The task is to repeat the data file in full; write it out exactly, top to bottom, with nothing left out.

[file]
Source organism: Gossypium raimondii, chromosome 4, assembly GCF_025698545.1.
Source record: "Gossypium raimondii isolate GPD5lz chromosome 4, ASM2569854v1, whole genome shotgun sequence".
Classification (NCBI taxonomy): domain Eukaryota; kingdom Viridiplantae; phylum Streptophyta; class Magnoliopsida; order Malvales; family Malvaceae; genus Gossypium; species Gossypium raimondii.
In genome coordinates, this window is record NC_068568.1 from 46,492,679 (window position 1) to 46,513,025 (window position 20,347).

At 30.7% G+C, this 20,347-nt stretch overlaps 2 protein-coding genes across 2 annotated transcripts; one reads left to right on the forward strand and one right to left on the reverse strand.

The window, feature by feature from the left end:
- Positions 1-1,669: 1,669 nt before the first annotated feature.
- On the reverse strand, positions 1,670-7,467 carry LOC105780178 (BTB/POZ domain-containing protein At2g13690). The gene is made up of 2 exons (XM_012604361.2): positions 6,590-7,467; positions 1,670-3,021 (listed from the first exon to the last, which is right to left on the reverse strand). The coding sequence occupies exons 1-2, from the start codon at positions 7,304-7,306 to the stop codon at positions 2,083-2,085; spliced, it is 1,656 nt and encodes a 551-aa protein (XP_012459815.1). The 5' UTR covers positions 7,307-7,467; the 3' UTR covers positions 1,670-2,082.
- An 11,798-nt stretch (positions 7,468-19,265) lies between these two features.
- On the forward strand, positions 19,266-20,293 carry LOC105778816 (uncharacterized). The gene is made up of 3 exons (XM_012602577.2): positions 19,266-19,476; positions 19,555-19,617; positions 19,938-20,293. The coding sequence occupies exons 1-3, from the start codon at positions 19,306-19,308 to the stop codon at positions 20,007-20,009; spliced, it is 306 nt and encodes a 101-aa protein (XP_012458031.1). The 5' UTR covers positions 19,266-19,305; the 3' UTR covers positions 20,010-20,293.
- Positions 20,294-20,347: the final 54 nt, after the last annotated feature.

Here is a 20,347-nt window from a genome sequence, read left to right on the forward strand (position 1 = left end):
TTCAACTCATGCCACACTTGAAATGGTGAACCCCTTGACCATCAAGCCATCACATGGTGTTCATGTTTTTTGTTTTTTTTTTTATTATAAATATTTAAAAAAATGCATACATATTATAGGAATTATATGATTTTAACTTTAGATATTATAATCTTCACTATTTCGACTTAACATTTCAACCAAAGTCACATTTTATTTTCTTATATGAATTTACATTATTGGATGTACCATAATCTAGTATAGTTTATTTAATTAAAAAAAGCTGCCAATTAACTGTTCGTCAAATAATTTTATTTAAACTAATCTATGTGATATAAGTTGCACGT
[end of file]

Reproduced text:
Source organism: Gossypium raimondii, chromosome 4, assembly GCF_025698545.1.
Source record: "Gossypium raimondii isolate GPD5lz chromosome 4, ASM2569854v1, whole genome shotgun sequence".
Classification (NCBI taxonomy): domain Eukaryota; kingdom Viridiplantae; phylum Streptophyta; class Magnoliopsida; order Malvales; family Malvaceae; genus Gossypium; species Gossypium raimondii.
In genome coordinates, this window is record NC_068568.1 from 46,492,679 (window position 1) to 46,513,025 (window position 20,347).

At 30.7% G+C, this 20,347-nt stretch overlaps 2 protein-coding genes across 2 annotated transcripts; one reads left to right on the forward strand and one right to left on the reverse strand.

The window, feature by feature from the left end:
- Positions 1-1,669: 1,669 nt before the first annotated feature.
- On the reverse strand, positions 1,670-7,467 carry LOC105780178 (BTB/POZ domain-containing protein At2g13690). The gene is made up of 2 exons (XM_012604361.2): positions 6,590-7,467; positions 1,670-3,021 (listed from the first exon to the last, which is right to left on the reverse strand). The coding sequence occupies exons 1-2, from the start codon at positions 7,304-7,306 to the stop codon at positions 2,083-2,085; spliced, it is 1,656 nt and encodes a 551-aa protein (XP_012459815.1). The 5' UTR covers positions 7,307-7,467; the 3' UTR covers positions 1,670-2,082.
- An 11,798-nt stretch (positions 7,468-19,265) lies between these two features.
- On the forward strand, positions 19,266-20,293 carry LOC105778816 (uncharacterized). The gene is made up of 3 exons (XM_012602577.2): positions 19,266-19,476; positions 19,555-19,617; positions 19,938-20,293. The coding sequence occupies exons 1-3, from the start codon at positions 19,306-19,308 to the stop codon at positions 20,007-20,009; spliced, it is 306 nt and encodes a 101-aa protein (XP_012458031.1). The 5' UTR covers positions 19,266-19,305; the 3' UTR covers positions 20,010-20,293.
- Positions 20,294-20,347: the final 54 nt, after the last annotated feature.

Here is a 20,347-nt window from a genome sequence, read left to right on the forward strand (position 1 = left end):
TTCAACTCATGCCACACTTGAAATGGTGAACCCCTTGACCATCAAGCCATCACATGGTGTTCATGTTTTTTGTTTTTTTTTTTATTATAAATATTTAAAAAAATGCATACATATTATAGGAATTATATGATTTTAACTTTAGATATTATAATCTTCACTATTTCGACTTAACATTTCAACCAAAGTCACATTTTATTTTCTTATATGAATTTACATTATTGGATGTACCATAATCTAGTATAGTTTATTTAATTAAAAAAAGCTGCCAATTAACTGTTCGTCAAATAATTTTATTTAAACTAATCTATGTGATATAAGTTGCACGT